Mike Millman continues his coastal tour around the best fishing venues in Devon and Cornwall.
With the exception of Lannacombe, the area under review is east facing from Start Point to East Gate and comprises eight-and-a-half miles of sand coves and free open beaches that are joined when the tide is flooding and access is denied between them.
It is a top-rated venue for a variety of species ranging from plaice and dab, from May on to late autumn, and codling, whiting, pouting, the occasional flounder and greater and lesser dogfish during the colder months. Facing Lannacombe Bay, of turbot fame, the beach is the best opportunity to add this iconic species to your catch CV. Winter fishing is good for all the season’s species.
The walk down to the cove on its north is long but well worth the effort as the small beach attracts small eyed ray and the occasional blonde shows up and, if you are lucky you can make contact with a black bream.
In 2018 the area’s reputation was dramatically enhanced by a spurdog of 23lb 2oz that became the British (shore category) Record. Its quality can be judged from a previous record at the Chesil Beach of 16lb 12oz, a retrospective claim from 1964. The rocky areas of the point have an abundance of ballan wrasse and you won’t have much difficulty in achieving a four pounder.
HALLSANDS & BEESANDS
The cove beaches of Hallsands and Beesands come next in this long stretch of magnificent coastline. Both offer similar species of flatties in the summer and autumn months, whiting and codling from November on. The longest stretch of beach is that of steep shelving Slapton that begins at Torcross where a mere 75 metre cast will, when the tide is flooding, put a bait in up to 30ft of water. In 2017 the beach produced a British record garfish of 3lb 9oz 8dr for Plymouth angler Chris Davey.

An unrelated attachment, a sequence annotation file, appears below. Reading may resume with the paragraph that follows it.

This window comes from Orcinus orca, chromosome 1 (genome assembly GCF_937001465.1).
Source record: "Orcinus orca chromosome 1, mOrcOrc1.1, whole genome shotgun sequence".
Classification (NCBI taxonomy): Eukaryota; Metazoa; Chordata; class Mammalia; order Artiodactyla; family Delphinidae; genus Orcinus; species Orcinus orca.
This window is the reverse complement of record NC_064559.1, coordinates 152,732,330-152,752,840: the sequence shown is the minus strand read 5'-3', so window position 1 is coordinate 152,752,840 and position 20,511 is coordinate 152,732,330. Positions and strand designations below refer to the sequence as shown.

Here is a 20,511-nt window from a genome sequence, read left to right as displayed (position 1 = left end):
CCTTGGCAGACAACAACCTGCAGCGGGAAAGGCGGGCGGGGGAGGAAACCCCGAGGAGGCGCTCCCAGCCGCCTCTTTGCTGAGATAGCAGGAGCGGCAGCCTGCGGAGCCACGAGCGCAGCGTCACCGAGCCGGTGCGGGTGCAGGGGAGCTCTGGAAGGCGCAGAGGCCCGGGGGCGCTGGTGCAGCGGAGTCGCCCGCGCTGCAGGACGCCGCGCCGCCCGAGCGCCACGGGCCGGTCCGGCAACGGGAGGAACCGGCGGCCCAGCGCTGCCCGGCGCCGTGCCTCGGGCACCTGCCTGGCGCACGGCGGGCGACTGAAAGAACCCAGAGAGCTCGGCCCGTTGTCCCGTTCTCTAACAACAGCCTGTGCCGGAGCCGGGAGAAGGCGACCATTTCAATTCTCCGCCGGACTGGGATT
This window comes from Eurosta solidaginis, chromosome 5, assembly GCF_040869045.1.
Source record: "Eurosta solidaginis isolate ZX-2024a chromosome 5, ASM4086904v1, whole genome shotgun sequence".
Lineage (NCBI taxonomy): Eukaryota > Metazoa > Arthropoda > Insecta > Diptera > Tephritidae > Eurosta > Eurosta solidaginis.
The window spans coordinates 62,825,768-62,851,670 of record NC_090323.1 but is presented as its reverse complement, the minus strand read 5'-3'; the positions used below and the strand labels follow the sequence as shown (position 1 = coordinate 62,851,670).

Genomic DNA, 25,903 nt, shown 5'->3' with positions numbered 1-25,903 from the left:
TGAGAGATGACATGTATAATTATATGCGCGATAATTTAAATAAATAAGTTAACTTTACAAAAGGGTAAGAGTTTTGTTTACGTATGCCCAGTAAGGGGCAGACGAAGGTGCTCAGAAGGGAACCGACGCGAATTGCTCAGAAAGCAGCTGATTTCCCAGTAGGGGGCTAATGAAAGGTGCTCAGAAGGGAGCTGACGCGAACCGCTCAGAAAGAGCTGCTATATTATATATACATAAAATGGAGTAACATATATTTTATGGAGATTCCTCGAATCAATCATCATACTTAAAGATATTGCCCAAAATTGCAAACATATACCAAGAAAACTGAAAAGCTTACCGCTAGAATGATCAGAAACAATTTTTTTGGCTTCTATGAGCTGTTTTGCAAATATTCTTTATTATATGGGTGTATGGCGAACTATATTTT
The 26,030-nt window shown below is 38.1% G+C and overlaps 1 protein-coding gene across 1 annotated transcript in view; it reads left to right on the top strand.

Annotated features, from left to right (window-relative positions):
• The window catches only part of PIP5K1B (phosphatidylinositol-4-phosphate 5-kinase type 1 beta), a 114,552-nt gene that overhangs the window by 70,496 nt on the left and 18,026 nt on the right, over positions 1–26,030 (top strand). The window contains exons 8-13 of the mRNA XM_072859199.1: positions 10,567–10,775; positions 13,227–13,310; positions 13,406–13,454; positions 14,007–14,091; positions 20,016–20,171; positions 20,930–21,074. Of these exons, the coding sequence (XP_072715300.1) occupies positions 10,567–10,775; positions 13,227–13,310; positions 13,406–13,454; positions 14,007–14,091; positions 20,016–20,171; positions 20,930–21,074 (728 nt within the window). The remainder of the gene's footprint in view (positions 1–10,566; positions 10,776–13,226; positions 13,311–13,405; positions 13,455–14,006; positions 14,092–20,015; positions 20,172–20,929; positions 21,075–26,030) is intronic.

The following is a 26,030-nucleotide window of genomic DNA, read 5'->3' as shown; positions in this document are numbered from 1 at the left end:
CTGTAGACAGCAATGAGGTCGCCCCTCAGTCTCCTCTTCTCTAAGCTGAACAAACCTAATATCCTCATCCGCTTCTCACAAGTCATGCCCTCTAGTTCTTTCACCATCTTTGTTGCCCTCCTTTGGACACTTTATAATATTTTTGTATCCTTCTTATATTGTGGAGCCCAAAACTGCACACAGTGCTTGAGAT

Slapton’s biggest cod was a cracker of 29lb and I have noted at least three more that were in the 20lb class, but codling is really the order of the night. The central area of the beach in the vicinity of the memorial column produced most of these fish, and plaice to 2lb 11oz have also come from this mark.
Slapton and Beesands have been used by Wyvern since its formation in 1964 (now a marine arm of the Angling Trust) for its Annual Shore Championship usually held on the first or second Sunday in January. It is an event that often attracts in advance of 100 entries with 172 being the record number from all parts of the region.
Slapton was made famous for all the wrong reasons in 1944 when it became a training ground for the United States Army in preparation for the invasion of Normandy. A Sherman Tank that was lost from a landing craft a few hundred yards beyond the low water mark was recovered in the 1980s and became a fitting memorial to the 900 or so men who lost their lives in Exercise Tiger.
The tank recovery divers had a problem as it had become home to a number of conger eels, the largest judged to be 80lbs. By all accounts anaesthetic was pumped in to render them docile and aid removal – all survived. Today the Sherman is displayed in the Torcross Car Park where it has attracted many veterans from America who attend memorial services held there. n